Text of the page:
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Policy: Dating/Disposal of Peroxide Formers

Purpose - To limit the explosion potential created by peroxide formation in ethers and similar compounds, the following requirements must be satisfied:

a.  Container labeling - In addition to the original manufacture label or secondary label, the container for all peroxide-formers (Class I, II and III as listed below) shall be labeled with the following

         (links to label examples -  ppt    jpeg    pdf 9
  • date of purchase,
  • open date (date of first opening) and
  • required discard date (date that chemical must be disposed by), based on the following requirements

b.  Disposal Requirements - by group

Class III Group - High hazard - (3 month storage after opening) - These chemicals form explosive levels of peroxides without concentration and are severe hazard after prolonged storage, especially after exposure to air.  All have been responsible for fatalities.

Test for peroxide formation (see testing section) or discard after three (3) months from open date.  If peroxides are not present, the discard date can be reset as per Class III schedule (otherwise discard promptly via EH&S). This group includes the following compounds:

divinely acetylene isopropyl (diisopropyl) ether potassium amide
potassium metal sodium amide vinylidene chloride six
Butadiene *1 Chloroprene *1 Tetrafluoroethylene *1

*1 - when stored as a liquid monomer

Class II Group - Concentration peroxides - (12 month storage after opening) - These are a peroxide hazard upon concentration (distillation or evaporation). Test for peroxide before distillation, evaporation or if concentration is suspected.

Test for peroxide formation or discard after 12 month from open date.   If test shows peroxides are not present, the discard date can be reset to 6 months from test date (otherwise discard promptly via EH&S).  This group includes the following:

Acetal Acetaldehyde Benzyl alcohol
Butadiyne (butadiene) 2-Butanol Cellosolves
Chlorofluoroethylene Cumene Cyclohexene
Cyclohexanol 2-Cyclohexen-1-ol Cyclopentene
Decahydronaphthalene Decalin Diacetylene (butadiene)
Dicyclopentadiene Diethyl ether Diethylene glycol dimethyl ether
Diglyme Dioxanes Ethyl ether
Ethylene glycol dimethyl ether Ethylene glycol ether acetate Furan
Glyme 4-Heptanol 2-Hexanol
Isopropyl alcohol Isopropyl benzene Methyl acetylene
3-Methyl-1-butanol Methylcyclopentane Methyl isobutyl ketone
4-Methyl-2-Pentanol 4-Methyl-2-Pentanone 2-Pentanol
4-Penten-1-ol 1-Phenylethanol 2-Phenylethanol
2-Propanol Tetrahydrofuran Tetrahydronaphthalene
Tetralin Vinyl ethers (Other Secondary Alcohols)

Class I Group - Autopolymerizers - (12 month storage after opening) - These peroxide former are unsaturated materials, especially those of low molecular weight, which may autopolymerize violently and hazardously due to peroxide initiation.  These should not be stored under inert atmosphere after opening.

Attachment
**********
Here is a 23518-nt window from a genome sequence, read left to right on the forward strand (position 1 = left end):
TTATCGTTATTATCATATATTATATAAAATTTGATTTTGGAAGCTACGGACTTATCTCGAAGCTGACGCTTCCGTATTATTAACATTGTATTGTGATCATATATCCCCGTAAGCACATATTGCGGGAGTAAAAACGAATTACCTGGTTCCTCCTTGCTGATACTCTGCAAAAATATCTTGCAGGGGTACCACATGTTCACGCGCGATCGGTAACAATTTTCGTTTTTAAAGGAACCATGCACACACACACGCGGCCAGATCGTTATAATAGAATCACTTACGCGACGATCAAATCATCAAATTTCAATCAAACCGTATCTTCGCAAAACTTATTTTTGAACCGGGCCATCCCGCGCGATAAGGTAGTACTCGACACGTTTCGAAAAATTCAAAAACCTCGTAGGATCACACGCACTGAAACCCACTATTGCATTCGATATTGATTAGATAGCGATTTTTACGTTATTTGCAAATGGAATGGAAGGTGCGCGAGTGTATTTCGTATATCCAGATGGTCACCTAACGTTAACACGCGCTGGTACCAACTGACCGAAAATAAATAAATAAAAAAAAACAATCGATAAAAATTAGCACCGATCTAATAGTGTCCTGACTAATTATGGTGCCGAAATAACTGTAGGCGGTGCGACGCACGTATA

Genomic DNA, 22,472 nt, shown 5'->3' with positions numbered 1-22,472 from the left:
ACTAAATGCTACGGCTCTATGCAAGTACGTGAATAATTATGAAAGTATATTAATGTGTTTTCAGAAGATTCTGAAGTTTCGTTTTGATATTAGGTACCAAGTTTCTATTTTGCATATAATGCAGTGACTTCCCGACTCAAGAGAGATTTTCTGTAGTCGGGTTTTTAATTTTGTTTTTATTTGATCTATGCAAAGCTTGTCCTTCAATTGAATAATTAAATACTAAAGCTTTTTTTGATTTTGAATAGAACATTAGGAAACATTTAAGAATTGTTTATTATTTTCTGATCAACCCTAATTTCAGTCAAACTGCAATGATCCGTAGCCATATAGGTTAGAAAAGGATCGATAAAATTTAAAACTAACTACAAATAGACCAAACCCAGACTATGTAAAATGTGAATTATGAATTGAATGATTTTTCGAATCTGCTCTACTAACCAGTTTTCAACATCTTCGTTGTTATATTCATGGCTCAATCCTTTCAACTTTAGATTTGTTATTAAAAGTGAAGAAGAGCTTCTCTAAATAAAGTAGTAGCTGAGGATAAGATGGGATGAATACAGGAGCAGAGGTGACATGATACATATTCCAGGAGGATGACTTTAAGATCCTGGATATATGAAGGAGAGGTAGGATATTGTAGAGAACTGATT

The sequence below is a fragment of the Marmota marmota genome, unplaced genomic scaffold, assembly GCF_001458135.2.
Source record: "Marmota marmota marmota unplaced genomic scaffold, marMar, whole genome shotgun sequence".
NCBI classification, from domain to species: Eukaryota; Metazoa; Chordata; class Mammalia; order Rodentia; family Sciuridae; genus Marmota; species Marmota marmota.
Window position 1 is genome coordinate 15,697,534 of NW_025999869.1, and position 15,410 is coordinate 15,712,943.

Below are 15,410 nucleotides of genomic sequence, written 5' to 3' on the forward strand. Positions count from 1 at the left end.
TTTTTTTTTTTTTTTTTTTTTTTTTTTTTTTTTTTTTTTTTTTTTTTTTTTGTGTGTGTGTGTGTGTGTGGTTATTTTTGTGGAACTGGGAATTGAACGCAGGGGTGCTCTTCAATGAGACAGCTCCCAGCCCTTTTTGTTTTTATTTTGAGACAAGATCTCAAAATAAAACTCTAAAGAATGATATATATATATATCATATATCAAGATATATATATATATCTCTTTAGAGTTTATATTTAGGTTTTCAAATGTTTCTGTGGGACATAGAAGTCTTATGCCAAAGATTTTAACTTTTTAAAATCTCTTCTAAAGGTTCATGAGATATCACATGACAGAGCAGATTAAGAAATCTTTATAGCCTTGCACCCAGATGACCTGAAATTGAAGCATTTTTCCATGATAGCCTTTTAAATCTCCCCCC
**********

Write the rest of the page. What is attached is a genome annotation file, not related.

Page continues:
Test inhibited chemicals*2 for peroxide formation (see test procedure) or discard after 12 month from open date.   If test shows peroxides are not present, the discard date can be reset to 12 months from test date (otherwise discard promptly via EH&S). This group includes the following:

acrylic acid acrylonitrile 1,3-butadiene*3
2-chloro-1, 3-butadiene chloroprene *3 chlorotrifluoroethylene
dibenzocyclopentadiene 9,10-dihydroanthracene indene
methyl methacrylate styrene tetrafluoroethylene*3
vinyl acetate vinyl acetylene vinyl chloride
vinylidene chloride vinyl pyridine  

*2 - Uninhibited autopolymerizers should not be stored over 24 hours (add polymerizer inhibitor).
*3 - When stored as a gas

c. Testing for peroxides

The recommended way to test for peroxides is through semi-quantitative analysis using peroxide detection dip strips which are available from most lab equipment supply companies.   If the test strip indicates a concentration above 10 ppm, the chemical can not be used and it should promptly sent for disposal through EH&S.  Chemical that show no peroxides can be reset as per their group schedule.  Those that show the presence of peroxides but below 10 ppm should be re-tested after 6 month or per their group schedule whichever is the shorter time period.  (additional details for testing and supply source are given in the SOP documentation - link below)

d.  Additional information - Standard Operating Procedure (SOP) for Explosive Chemicals

The above policy is summarized from the EH&S Standard Operating Procedures (SOP) for managing explosive chemicals. This SOP was compiled from many sources and takes a strong conservative approach in the interest of health and safety of those that work with and dispose of these chemicals.  

Additional details and information on other potentially explosive materials can be reviewed by downloading the Standard Operating Procedure (SOP) for peroxide formers and explosive chemicals

Chemical Safety


Lab Safety
Table of Contents

Hazardous Waste Manual
Table of Contents

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Contact Information 
 Environmental Health& Safety: MSC-3578, P.O. Box 30001, Academic Research Bldg. C, Rm. 109
    Street delivery address: NMSU, 1620 Standley Dr., Academic Research Bldg. C, Las Cruces, NM 88003
    Training Office: Academic Research Unit C, rm110 (see map ), 
    Telephone: 575-646-3327; FAX: 575-646-7898. Website - http://www.nmsu.edu/safety
    Send email to David Shearer, EH&S (click here) with questions or comments about this web site. 
    This page was last updated on 08/22/2008